Monday, 9 April 2018

Through the Gates of Gold, Chapter 3: The Initial Effort - Part 2

The idea of being motivated by an unseen reality is developed by comparing it to the cases of the inventor and the poet; and I think this analogy can be widened to that of the artist and musician or any creative act in general or even athletic disciplines or practical activities such as gardening (or motorcycle maintenance ;-). I suppose anyone who has cultivated these experiences can understand how the inspiration that grows in these areas are similar to the inspirations experienced on the spiritual path. And this lead to a development of one’s subtle bodies, or nourishing the wings of the soul, as Plato says.
“If you talk to an inventor, you will find that far ahead of what he is now doing he can always perceive some other thing to be done which he cannot express in words because as yet he has not drawn it into our present world of objects. That knowledge of the unseen is even more definite in the poet, and more inexpressible until he has touched it with some part of that consciousness which he shares with other men. But in strict proportion to his greatness he lives in the consciousness which the ordinary man does not even believe can exist, — the consciousness which dwells in the greater universe, which breathes in the vaster air, which beholds a wider earth and sky, and snatches seeds from plants of giant growth.”

“It is this place of consciousness that we need to reach out to. That it is not reserved only for men of genius is shown by the fact that martyrs and heroes have found it and dwelt in it. It is not reserved for men of genius only, but it can only be found by men of great soul.”

“It is the essential characteristic of the man of genius that he is comparatively indifferent to that fruit which is just within touch, and hungers for that which is afar on the hills. In fact he does not need the sense of contact to arouse longing. He knows that this distant fruit, which he perceives without the aid of the physical senses, is a subtler and a stronger food than any which appeals to them. And how is he rewarded! When he tastes that fruit, how strong and sweet is its flavor, and what a new sense of life rushes upon him! For in recognizing that flavor he has recognized the existence of the subtile senses, those which feed the life of the inner man; and it is by the strength of that inner man, and by his strength only, that the latch of the Golden Gates can be lifted.”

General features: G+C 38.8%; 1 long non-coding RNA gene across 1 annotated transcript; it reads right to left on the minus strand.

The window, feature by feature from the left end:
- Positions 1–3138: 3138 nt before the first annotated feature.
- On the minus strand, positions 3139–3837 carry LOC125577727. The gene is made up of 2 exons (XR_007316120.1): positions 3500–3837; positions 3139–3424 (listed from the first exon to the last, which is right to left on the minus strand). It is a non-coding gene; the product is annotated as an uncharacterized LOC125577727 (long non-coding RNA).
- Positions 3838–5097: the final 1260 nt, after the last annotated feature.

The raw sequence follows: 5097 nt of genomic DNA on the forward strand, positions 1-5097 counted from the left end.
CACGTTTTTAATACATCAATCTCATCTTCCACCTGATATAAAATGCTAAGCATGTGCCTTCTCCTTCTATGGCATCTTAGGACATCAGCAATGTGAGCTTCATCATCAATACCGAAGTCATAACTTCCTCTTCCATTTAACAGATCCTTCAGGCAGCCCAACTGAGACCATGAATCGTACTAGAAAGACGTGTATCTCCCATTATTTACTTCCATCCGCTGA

The need for restraining the activities of the external senses, a basic yoga concept, is discussed – and how one gains a richer inner life thereby:
“In fact it is only by the development and growth of the inner man that the existence of these Gates, and of that to which they admit, can be even perceived. While man is content with his gross senses and cares nothing for his subtile ones, the Gates remain literally invisible. As to the boor the gateway of the intellectual life is as a thing uncreate and non-existent, so to the man of the gross senses, even if his intellectual life is active, that which lies beyond is uncreate and non-existent, only because he does not open the book.”